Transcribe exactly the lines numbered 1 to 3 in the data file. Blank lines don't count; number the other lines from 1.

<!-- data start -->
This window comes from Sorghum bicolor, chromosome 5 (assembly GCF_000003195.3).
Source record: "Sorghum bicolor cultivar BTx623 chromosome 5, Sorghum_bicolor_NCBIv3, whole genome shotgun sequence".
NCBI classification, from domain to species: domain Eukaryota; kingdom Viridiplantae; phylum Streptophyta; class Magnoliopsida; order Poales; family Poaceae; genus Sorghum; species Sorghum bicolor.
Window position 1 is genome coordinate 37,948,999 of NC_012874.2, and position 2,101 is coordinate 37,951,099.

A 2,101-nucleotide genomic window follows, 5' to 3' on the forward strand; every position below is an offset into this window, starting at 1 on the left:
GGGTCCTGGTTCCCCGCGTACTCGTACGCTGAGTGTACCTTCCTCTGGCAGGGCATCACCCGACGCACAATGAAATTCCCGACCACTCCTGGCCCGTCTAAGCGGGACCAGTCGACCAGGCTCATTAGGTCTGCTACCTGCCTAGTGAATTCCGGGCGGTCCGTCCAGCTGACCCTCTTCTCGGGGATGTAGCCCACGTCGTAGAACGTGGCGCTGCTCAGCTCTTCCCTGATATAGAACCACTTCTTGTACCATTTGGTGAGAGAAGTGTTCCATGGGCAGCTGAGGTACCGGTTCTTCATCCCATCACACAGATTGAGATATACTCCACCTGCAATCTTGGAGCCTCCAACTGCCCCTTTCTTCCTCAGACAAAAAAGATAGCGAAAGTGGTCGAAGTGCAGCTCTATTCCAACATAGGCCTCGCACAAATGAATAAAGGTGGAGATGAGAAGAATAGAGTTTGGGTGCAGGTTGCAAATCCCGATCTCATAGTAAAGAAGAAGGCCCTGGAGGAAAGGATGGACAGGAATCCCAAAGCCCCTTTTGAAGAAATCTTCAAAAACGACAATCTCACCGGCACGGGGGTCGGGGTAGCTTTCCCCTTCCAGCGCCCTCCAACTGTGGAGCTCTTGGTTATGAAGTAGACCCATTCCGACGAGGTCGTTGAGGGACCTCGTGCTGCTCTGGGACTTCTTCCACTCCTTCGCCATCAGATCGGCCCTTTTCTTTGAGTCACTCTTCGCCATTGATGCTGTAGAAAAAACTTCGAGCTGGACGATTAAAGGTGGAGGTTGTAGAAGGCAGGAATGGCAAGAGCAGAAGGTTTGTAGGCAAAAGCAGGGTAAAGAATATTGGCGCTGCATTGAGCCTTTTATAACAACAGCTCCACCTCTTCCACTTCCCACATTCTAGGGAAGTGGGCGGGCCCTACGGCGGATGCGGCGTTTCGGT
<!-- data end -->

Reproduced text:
This window comes from Sorghum bicolor, chromosome 5 (assembly GCF_000003195.3).
Source record: "Sorghum bicolor cultivar BTx623 chromosome 5, Sorghum_bicolor_NCBIv3, whole genome shotgun sequence".
NCBI classification, from domain to species: domain Eukaryota; kingdom Viridiplantae; phylum Streptophyta; class Magnoliopsida; order Poales; family Poaceae; genus Sorghum; species Sorghum bicolor.